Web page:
Humanists UK has raised concerns to the Office of National Statistics (ONS) about how the Census fails to accurately capture the non-religious population. This inaccuracy negatively impacts a number of public services including selective faith school admissions, SACRE membership, pastoral care provisions in hospitals, prisons and the Armed Forces, and discriminatory partnerships with places of worship and community groups. The ONS has proposed plans to improve the way statistics are produced across a wide range of areas. In its response to a consultation on this proposal, Humanists UK highlighted that plans to improve data collection on religion or belief are underdeveloped.
The problem with ‘What is your religion?’
Humanists UK has long opposed the ONS’s Census question on religion and belief. This is because the question is not only optional, but also uses leading wording (‘What is your religion?’). This wording is shown to inflate the number of people who do not believe in, practice, or consider themselves to belong to a religion ticking a religious box. It captures ‘weak religious affiliation’ – that is it records how respondents connect or identify with a religion regardless of whether they actively practise that religion or believe in its tenets.
How the question affects the data
Research after the 2011 Census found that less than half of those who tick ‘Christian’ believe in the Biblical story of Jesus. In general, those who tick ‘Christian’ say they do so because they were christened, because their parents are/were Christian, or because they went to a Christian school. The Census question also places ‘no religion’ as an option under the ‘What is your religion’ question where many non-religious people would have chosen not to answer a question worded to not be relevant to them. It also lists ‘other’ as an option of ‘What is your religion?’ without any space for collection of data about specific non-religious beliefs. As a result, the number of non-religious people in the UK is underestimated and the ONS itself acknowledges this.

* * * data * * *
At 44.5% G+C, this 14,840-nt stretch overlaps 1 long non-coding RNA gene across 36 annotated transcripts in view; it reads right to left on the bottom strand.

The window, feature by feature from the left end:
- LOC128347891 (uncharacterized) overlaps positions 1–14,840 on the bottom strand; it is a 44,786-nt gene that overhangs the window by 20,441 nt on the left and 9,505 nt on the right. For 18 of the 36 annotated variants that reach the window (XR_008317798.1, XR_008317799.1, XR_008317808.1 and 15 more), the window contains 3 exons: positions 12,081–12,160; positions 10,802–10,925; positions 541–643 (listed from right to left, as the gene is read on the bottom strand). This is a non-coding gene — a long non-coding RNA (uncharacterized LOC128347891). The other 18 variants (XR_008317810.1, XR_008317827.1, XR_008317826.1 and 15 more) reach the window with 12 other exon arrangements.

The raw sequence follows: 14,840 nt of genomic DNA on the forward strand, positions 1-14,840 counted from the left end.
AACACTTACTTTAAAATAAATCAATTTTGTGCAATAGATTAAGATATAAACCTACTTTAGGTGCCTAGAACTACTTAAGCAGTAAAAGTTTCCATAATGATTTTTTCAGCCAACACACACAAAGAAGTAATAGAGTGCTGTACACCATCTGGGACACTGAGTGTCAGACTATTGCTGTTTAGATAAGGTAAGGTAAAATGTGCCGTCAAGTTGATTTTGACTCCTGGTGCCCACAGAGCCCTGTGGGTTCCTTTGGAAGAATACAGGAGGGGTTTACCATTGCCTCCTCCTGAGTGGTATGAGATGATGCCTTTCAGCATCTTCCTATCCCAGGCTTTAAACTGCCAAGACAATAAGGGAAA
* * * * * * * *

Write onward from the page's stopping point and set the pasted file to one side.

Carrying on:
Humanists UK has voiced its concern that, as the ONS proposal contains no discernible change to the way data on religion or belief would be collected, the inadequate status quo would be maintained. This would result in policymakers basing important public-spending decisions on ‘weak affiliation’ instead of the current belief and practices of the population, leaving the non-religious under-served in many areas such as inclusion in the local religious education curriculum.
What the evidence says
Humanists UK has suggested that the British Social Attitudes Survey provides a more accurate model for collecting data on religion or belief. This survey asks about ‘belonging’ to a particular religion and has consistently shown since 2013 that between 48 and 53 percent of respondents are non-religious, while the 2011 and 2021 census data put this figure considerably lower 25 and 37 percent respectively. The British Social Attitudes Survey uses a two-part question which asks ‘Do you regard yourself as belonging to any particular religion?’ and ‘If yes, which?’ This approach gives a reliable indication of the actual identities of Britons, unlike the Census.
Director of Public Affairs and Policy Kathy Riddick commented:
‘While we’re pleased to see that the ONS is considering how more accurate statistics can be better used by decision makers, we are disappointed that there is yet to be any indication of how data on religion or belief will be collected with accuracy. We urge the ONS to take this opportunity to consider how data on religion and belief can be collected to produce statistics that accurately reflect the current beliefs and practices of the population so that local authorities are more able to provide appropriate services.’
For further comment or information, media should contact Humanists UK Director of Public Affairs and Policy Kathy Riddick at firstname.lastname@example.org or phone 07534 248 596.
Humanists UK is the national charity working on behalf of non-religious people. Powered by 110,000 members and supporters, we advance free thinking and promote humanism to create a tolerant society where rational thinking and kindness prevail. We provide ceremonies, pastoral care, education, and support services benefitting over a million people every year and our campaigns advance humanist thinking on ethical issues, human rights, and equal treatment for all.